Widening works will ease congestion and reduce travel times for Victorian drivers. Extra lanes and smart roadside technologies will mean safer, smoother journeys.
Other improvements include:
• Ramp signals added from Chadstone to Pakenham, to prevent stop-start driving conditions and dangerous sudden braking. Entry ramps will be widened to accommodate more vehicles
• Lane Use Management Signs (LUMS) installed along the corridor to improve traffic flow by providing drivers with information in the event of an incident
• Bridges and structures from EastLink to Clyde Road will be upgraded to be wider and to carry the additional lanes, providing long-term reliability for the freeway. Additionally, lighting at various interchanges will be improved.
The final cost is expected to be approximately $400 million.
The advice by road experts is that the combination of an extra lane and smart technology is the best way to manage growth and get the best value out of our existing freeways.
The Hallam Bypass section was always designed and planned to allow for a third lane when needed – and that’s what we are doing now.
A managed motorway controls the flow and entry of vehicles onto the freeway to keep traffic moving and minimise delays.
Ramp signals right along the Monash out to Pakenham will keep the freeway flowing smoothly by controlling traffic entering the freeway. This will prevent traffic ‘shockwaves’ up and down the M1 that make driving frustrating and dangerous.
This will be the longest stretch of managed roadway in Australia – and it means from Werribee to Pakenham traffic can be managed to keep the M1 flowing.
The widening will mainly occur in the existing centre median on both sides of the freeway.
The current number of lanes will be open during peak times and construction will be staged to avoid major disruption to motorists.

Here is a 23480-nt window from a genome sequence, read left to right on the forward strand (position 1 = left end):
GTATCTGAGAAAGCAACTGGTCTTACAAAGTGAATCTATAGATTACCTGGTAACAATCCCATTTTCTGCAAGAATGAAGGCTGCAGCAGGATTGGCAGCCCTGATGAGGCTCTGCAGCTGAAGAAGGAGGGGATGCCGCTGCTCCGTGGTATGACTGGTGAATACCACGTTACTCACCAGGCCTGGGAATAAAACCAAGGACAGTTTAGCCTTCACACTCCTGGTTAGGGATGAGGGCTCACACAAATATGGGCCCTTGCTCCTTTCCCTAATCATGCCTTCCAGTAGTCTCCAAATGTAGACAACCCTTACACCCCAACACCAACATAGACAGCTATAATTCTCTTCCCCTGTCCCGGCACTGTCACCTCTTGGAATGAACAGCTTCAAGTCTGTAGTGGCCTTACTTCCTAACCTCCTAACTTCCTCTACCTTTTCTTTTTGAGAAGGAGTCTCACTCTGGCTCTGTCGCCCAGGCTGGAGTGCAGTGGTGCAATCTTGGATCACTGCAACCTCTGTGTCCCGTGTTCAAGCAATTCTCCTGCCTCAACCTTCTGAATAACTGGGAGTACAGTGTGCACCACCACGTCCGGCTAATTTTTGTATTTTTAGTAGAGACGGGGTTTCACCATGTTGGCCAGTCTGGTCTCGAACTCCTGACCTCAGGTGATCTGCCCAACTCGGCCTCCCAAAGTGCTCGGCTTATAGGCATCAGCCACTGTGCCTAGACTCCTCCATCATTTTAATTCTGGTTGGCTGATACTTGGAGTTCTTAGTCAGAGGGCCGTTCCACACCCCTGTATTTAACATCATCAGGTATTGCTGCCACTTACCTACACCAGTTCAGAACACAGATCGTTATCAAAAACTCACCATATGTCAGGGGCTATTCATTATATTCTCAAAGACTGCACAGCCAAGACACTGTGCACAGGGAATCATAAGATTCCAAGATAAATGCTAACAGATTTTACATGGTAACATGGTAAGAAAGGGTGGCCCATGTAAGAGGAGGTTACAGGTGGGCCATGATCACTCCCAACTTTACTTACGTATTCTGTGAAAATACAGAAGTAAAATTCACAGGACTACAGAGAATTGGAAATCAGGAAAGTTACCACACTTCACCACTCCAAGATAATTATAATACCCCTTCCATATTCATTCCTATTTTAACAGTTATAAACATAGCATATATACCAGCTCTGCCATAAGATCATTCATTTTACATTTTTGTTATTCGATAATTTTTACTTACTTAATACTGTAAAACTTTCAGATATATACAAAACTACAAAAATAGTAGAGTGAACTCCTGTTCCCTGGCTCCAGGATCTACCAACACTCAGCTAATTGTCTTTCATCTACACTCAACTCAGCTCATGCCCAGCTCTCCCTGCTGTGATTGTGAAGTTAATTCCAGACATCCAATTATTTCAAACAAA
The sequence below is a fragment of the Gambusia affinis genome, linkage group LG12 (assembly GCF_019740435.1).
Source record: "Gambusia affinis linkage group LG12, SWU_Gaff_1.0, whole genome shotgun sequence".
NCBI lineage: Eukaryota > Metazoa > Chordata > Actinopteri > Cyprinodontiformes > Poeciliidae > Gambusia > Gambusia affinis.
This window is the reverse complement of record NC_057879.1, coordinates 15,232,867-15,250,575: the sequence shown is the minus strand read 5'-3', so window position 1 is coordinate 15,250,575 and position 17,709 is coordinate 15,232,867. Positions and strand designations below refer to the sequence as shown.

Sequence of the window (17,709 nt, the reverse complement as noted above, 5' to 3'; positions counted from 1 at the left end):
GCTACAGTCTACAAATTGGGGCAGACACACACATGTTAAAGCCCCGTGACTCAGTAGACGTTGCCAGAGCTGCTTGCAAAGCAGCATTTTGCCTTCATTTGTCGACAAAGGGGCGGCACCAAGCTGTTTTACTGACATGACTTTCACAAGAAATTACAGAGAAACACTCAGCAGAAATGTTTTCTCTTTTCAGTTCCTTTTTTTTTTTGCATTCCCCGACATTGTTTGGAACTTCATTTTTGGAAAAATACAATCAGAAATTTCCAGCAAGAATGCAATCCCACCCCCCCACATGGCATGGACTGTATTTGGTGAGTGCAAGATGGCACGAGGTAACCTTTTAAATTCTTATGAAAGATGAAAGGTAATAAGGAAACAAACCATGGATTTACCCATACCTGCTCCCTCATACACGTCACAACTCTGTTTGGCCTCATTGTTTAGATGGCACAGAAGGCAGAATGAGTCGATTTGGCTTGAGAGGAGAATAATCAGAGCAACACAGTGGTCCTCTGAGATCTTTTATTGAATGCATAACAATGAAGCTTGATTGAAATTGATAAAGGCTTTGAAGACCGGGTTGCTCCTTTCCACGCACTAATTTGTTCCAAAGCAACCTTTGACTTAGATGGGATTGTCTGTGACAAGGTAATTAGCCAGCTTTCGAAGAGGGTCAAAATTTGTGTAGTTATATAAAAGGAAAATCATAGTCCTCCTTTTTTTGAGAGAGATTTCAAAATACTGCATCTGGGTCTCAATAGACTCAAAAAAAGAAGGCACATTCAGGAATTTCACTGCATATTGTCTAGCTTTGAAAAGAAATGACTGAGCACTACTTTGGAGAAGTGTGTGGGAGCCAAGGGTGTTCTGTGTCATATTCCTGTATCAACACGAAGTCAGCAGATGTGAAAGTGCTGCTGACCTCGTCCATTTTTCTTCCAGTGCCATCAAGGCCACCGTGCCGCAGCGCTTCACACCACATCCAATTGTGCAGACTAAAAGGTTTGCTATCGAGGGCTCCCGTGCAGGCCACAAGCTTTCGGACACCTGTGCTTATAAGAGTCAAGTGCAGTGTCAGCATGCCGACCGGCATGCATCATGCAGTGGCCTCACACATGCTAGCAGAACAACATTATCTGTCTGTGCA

The addition of one lane to an existing major freeway is not expected to noticeably increase traffic noise, except for in one location at Heatherton Road. A noise assessment of the Monash improvements found the predicted change in noise levels would be negligible.
The noise assessment showed that one area of the freeway adjacent to the Heatherton Road outbound exit ramp will exceed the noise standard (of 68dB (A)) so a new section of noise wall will be built there as part of the Upgrade works.
More information on noise modelling and management for the Monash Freeway Upgrade here
The Upgrade is contained within the existing freeway reserve and a preliminary assessment found no significant habitat for any species of national or state conservation significance.
Strict environmental management measures will be in place to ensure that construction noise, dust, drainage and other community impacts are minimised as much as possible.
No. The upgraded section of the Monash Freeway will remain toll free.
There are a number of planned construction projects that the contractor will be taking into consideration when designing the MFU program. These include some bridge strengthening works, VicRoads routine maintenance and level crossing removal works on the Cranbourne and Pakenham lines. In each instance, the contractor will work closely with stakeholders to determine the scope of any planned works, and what impacts, if any, they will have on drivers or the community. Advanced notice of any disruptions will be provided using the following channels:
- variable message signs on the freeway and local roads
- letters delivered to local residents
- advertisements in local newspapers and on radio
- information on websites including this site and VicRoads
- notices on social media including @WDMelb and @vicroads Twitter accounts
- email notifications to stakeholders and road user groups.
Usage of the Monash Freeway follows different patterns all along its length. For example, in the past decade the number of cars using the Hallam Bypass has increased by 50 per cent. The freeway is busiest between the EastLink and the South Gippsland Freeway.